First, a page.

Having played Magic for the better part of the last 18 years, I’m amassed more than my fair share of cards. While I play multiplayer Magic almost exclusively now, it’s still weird to think that I only use around a 50th of my entire collection to play this game. That means tens of thousands of cards go completely neglected and while EDH allows the occasional oddity to come up, I was looking for a way to really delve deep into the heart of my collection.
Then I remembered years ago playing a multiplayer format called Tribes. A version of the rules can be found here but the general gist of it was, you had to pick a tribe and make a deck. Creatures had to be of the chosen tribe or related to it (so Angelic Wall could be in an Angel deck) and all spells were singleton. There was also a banned list including things like Extinction and Tsabo’s Decree.
Down the road, it became obvious that certain tribes were better than others – like Elves, Goblins and Zombies so a new rule was put into place: your tribe couldn’t be a popular one. As long as the Tribe had at least five creatures, it was fair game. So it turned into who could find the most obscure tribe and run with it. But this was years ago, back in 2001 originally – before Onslaught.
But there was still something about this concept I loved and I’ve decided to bring it back in a new form: Terrible Tribes.
Here are the rules:
- Create a 60-card deck based around a single tribe (tribe must have a minimum of 5 unique cards)
- Only creatures in the tribe or those that are directly related (example: Thelon of Havenwood is fine in a Fungus deck. Angelic Wall in an Angel deck is not)
- Your deck can only be the colors of that tribe
- Your deck must contain at least 20 creatures
- No sideboards allowed unless using Wishes
- All non-tribe cards and nonbasic lands are restricted to one per deck.
- Banned cards include: Legacy Banned list, Peer Pressure, Extinction, Tsabo’s Decree, Engineered Plague, Relentless Rats, An-Zerrin Ruins, Unnatural Selection, and Circle of Solace.
- Tribes cannot be: Goblins, Elves, Slivers, Merfolk, Zombies, Soldiers, Birds, Wizards, Faeries (in blue and black, green is acceptable) or Vampires
- Changeling creatures cannot be used unless your tribe is Shapeshifter.
- For added fun, pick really bad and underused tribes. Oracle wordings get final say on who is what.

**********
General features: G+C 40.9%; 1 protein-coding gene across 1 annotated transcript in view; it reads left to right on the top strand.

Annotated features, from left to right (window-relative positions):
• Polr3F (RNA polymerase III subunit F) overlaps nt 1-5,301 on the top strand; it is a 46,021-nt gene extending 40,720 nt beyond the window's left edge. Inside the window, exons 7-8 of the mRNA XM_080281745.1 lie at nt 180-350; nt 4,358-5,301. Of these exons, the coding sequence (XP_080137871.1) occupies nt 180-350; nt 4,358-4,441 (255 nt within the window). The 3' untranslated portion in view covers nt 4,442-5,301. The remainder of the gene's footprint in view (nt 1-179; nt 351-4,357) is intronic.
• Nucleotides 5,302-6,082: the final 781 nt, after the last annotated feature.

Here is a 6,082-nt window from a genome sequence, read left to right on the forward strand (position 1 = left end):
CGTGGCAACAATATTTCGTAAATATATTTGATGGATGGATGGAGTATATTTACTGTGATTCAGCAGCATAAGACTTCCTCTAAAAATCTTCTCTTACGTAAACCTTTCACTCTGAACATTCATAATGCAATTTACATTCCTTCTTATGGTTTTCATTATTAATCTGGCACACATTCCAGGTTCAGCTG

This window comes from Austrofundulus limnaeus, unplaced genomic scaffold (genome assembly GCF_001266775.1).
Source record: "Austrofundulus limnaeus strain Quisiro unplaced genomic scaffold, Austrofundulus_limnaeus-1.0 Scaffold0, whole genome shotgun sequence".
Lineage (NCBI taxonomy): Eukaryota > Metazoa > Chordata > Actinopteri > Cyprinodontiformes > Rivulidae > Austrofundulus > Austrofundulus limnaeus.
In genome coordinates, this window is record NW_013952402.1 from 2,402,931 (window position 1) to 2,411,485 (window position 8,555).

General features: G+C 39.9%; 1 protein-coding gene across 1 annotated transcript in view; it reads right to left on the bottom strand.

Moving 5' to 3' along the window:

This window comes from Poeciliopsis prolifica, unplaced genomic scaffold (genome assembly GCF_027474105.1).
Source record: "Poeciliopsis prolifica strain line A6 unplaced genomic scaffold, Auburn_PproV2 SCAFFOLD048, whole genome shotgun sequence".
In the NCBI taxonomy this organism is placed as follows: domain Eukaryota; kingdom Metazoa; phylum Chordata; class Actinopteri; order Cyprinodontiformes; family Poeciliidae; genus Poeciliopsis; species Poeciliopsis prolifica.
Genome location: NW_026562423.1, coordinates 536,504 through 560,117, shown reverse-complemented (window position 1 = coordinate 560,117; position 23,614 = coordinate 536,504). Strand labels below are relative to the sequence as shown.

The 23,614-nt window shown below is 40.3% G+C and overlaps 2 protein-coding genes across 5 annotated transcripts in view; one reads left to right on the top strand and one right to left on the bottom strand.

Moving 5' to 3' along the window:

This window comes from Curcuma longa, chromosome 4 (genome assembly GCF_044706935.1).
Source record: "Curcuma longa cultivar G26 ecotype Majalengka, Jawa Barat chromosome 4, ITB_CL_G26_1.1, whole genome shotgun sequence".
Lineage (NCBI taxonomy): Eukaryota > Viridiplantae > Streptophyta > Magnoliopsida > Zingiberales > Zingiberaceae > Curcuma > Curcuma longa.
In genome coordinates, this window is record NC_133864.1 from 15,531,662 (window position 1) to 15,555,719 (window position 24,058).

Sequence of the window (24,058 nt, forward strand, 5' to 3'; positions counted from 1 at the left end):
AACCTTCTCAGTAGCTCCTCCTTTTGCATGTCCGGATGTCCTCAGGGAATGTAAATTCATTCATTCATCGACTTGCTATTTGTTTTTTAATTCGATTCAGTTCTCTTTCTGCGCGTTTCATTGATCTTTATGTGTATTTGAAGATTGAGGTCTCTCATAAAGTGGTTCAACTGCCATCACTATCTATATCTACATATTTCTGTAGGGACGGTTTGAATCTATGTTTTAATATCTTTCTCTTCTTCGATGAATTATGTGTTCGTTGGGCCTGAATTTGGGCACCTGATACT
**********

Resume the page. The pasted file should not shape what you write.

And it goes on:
- As with any casual format, these restrictions are up to the discretion of your playgroup
This whole format was partially inspired by my recent fascination with Fallen Empires when I intentionally made decks of various creatures, like my Horrible Homarids deck. But since expanding the format, allowing 4-ofs of board sweepers like Wrath of God, Damnation and Day of Judgment made the games much less fun (especially against an army of indestructible knights!) so the singleton rule was added in.
So I knew I needed to make a new deck, and I did – Atrocious Antelopes!
|Lands (23)||Creatures (20)||Spells (17)|
|4 Emerald Oryx
4 Graceful Antelope
4 Grazing Gladehart
4 Totem-Guide Hartebeest
4 Trained Pronghorn
Path to Exile
Shield of the Oversoul
Swords to Plowshares
Wrath of God
For those who prefer, here’s the deck on Tapped Out.
Part of the reason I made this deck was simply because I loved the card Graceful Antelope when it first debuted in Odyssey because it was such a weird creature type. Since then, several other additions (and one odd errata) allowing me to finally make an Antelope deck. Maybe I thought Aurochs got too mainstream?
The closet “combo” parts I have involve using Mystic Compass to change my opponents lands (and allowing me to be unblockable), searching for decent Aura cards with my Totem-Guides and just hoping I don’t get overrun by a flock of fliers. Is this deck perfect? Nope, but that’s part of the fun of this format because I don’t think these decks can ever become perfect.
Forcing players to run 20 creatures really makes for some interesting decisions for which 15-22 other spells they feel like running. Plus cards that don’t make sense anywhere else (I’m looking at you Mystic Compass) suddenly are given new life in this weird, quirky format that gives you a reason to rummage through your old cards.
I’m still working out some of the kinks of the format involving what cards count as what and where items get overpowering. If you try this format out, let me know how it goes. Maybe I’m just weird, but I think all Magic cards deserve a second look, even the terrible ones.